Four key Tax Tribunals give contractor market a shot in the arm

The contractor market has received a much-needed shot in the arm this year following four First Tier Tax Tribunals that ruled in favour of contractors in IR35 cases. 

MBF Design Services Ltd, ECR Consulting Ltd, Marlen Ltd and  Primary Path Ltd won hard earned victories over HMRC, following enquiries that lasted  between five and eight years. The average amount of tax and NIC that HMRC had assessed was £50,000.

In each case the judge explained that the purpose of the tribunal was to create a hypothetical contract between the worker (the individual freelancer) and their end clients to ascertain whether the contract would be one of service (employment) or one for services (self-employment). 

The facts of the case were set out starting with consideration of the written contracts between client and agency (the upper contract), and the lower contract between agency and the contractor’s company (which is the ‘intermediary’ for the purposes of the IR35 Intermediaries legislation). 

However, the Judge in MBF noted discrepancies in the contractual paperwork, and in ECR there was reference to unsigned documents, albeit he accepted that the agreements had been acted upon and so he treated the agreements as valid and determinative for the purposes of the appeal. 

On the question of paperwork, in Marlen the purchase orders from the agency to the contractor referred to “the provision of engineering resource support” and further as “mechanical design engineering expertise or checking expertise”; i.e. not immediately identifiable as job titles.

It is not helpful when assignment letters congratulate the individual on getting his\her assignment rather than acknowledging that it is the company which has been awarded the engagement.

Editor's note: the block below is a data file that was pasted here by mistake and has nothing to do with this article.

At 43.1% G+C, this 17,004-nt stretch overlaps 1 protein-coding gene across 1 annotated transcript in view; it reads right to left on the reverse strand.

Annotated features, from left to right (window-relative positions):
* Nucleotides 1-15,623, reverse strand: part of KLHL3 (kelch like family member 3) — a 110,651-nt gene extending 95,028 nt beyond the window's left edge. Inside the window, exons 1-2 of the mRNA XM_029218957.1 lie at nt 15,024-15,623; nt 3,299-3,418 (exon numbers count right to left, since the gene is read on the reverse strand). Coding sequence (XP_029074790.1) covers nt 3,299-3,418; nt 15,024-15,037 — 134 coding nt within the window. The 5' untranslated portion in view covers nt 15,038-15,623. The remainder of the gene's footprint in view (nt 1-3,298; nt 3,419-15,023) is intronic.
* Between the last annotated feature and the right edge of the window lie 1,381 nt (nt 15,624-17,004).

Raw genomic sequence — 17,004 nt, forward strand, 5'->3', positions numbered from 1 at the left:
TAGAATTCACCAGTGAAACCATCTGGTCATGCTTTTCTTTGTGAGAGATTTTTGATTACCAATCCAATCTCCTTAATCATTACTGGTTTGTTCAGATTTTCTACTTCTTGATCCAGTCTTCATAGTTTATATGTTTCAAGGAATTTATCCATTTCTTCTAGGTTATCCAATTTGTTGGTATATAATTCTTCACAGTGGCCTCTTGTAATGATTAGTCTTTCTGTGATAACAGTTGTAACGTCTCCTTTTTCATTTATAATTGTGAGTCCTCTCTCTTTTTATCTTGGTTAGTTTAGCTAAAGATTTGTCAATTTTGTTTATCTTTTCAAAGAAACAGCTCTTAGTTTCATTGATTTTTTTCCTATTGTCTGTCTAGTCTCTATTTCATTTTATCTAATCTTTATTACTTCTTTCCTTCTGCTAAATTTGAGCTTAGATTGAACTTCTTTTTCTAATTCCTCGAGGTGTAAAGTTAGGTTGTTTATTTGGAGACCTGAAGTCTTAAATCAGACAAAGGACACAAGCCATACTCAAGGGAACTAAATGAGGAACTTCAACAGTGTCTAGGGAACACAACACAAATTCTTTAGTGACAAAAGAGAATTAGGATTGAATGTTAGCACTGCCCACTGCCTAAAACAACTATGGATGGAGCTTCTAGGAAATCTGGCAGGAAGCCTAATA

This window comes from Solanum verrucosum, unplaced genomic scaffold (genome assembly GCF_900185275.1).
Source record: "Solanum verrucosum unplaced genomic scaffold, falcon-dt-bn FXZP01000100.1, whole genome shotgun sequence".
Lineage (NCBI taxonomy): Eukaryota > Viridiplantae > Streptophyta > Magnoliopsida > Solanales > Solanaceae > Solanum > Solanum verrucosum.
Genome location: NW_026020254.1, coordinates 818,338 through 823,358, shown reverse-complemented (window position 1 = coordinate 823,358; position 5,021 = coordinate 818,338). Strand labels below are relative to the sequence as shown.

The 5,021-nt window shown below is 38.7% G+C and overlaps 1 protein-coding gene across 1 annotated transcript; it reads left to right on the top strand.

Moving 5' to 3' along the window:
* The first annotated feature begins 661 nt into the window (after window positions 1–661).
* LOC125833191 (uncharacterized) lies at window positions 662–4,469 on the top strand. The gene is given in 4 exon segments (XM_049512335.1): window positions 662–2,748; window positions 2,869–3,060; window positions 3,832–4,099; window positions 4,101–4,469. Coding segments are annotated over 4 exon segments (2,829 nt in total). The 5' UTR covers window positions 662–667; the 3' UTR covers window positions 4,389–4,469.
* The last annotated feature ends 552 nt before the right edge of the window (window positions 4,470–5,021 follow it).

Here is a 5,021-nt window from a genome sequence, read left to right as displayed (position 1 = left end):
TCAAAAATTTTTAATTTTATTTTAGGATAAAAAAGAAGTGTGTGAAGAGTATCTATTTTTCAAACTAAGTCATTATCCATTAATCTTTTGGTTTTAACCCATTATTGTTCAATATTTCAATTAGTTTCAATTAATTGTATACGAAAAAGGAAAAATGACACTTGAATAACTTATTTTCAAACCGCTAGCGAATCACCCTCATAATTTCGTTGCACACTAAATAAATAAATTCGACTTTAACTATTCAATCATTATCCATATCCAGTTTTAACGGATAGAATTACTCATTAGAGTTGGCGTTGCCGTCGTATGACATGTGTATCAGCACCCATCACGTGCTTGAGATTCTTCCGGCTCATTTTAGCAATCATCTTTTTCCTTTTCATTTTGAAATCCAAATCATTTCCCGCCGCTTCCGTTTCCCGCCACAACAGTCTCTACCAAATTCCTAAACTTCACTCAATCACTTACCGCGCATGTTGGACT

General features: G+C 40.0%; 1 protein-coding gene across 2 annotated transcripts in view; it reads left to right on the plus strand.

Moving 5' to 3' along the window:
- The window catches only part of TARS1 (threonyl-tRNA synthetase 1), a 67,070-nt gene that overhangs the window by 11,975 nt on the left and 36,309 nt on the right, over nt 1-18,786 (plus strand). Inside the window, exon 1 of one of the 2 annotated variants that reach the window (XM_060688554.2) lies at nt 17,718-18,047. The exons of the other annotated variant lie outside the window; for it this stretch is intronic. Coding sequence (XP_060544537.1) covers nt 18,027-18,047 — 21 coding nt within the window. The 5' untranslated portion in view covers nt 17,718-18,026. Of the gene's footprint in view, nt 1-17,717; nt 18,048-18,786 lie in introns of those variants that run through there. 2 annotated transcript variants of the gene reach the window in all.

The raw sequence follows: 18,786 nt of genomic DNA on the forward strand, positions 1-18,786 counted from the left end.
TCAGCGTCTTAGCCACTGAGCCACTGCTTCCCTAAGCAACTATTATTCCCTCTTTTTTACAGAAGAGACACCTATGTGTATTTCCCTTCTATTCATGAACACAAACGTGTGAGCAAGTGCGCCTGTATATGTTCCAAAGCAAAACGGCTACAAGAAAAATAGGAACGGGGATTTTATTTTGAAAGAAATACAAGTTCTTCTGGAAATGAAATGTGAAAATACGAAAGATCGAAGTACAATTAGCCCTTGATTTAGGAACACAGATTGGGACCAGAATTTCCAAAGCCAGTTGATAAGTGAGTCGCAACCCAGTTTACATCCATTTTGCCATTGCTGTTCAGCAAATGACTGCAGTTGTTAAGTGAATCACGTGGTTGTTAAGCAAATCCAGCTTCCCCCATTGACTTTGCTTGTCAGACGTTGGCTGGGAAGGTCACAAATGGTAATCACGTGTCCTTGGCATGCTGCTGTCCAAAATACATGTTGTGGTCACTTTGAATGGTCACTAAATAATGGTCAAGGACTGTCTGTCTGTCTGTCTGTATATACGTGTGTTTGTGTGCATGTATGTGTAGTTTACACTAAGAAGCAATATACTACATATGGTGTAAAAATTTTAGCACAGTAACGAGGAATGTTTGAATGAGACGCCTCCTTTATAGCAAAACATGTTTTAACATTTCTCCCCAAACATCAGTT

In each of the cases, taken by IR35 specialists Accountax, much store was set by the substitution clauses which were in the Upper Contracts.  In ECR and Marlen the judges observed that the Client would have returned to the agency under the substitution clause for them to supply another contractor with sufficient, skills, qualifications and experience. 

In Primary Path the judge he took issue with HMRC in its approach to hourly paid work arguing that for someone of the contractor’s skill and expertise a monthly salary in an employment contract would be more appropriate. 

He felt hourly rates were a feature of the charging structure of both professional firms and skilled tradesmen and if they pointed in any direction – it was away from employment.

Much has been made of the fact that all these contractors were seen to be ‘in business’ which is an indicator of being an independent contractor.

However, the three key employment status tests are control, personal service and mutuality of obligation as laid down in Ready Mixed Concrete (Southeast Ltd) v Minister of Pensions and National Insurance (1968) and consistently referred to by judges as the starting point for determining whether the contractor is self employed. 

And while all these IR35 judgements have commented that the contractor displayed levels of financial risk beyond what one would expect of an employee, these views were expressed after the judge had determined that the key tests pointed away from employment.

Key points

- it is vital that the terms of both upper and lower contracts must be consistent – a point drawn out from Primary Path

- ensure that everything is properly signed by all parties

- it is important to ensure that at all times the business relationship between agency and the company is acknowledged

- these cases have proved to be great news for freelancers and have generally reflected well on the agencies involved. 

- however, one should not be fooled into thinking that HMRC will change tactics

- general HMRC enquiry activity is on the increase and there is nothing to suggest thatIR35 will be ignored

- therefore agencies must continue to ensure that their paperwork is spot on and freelancers must remain on their guardc

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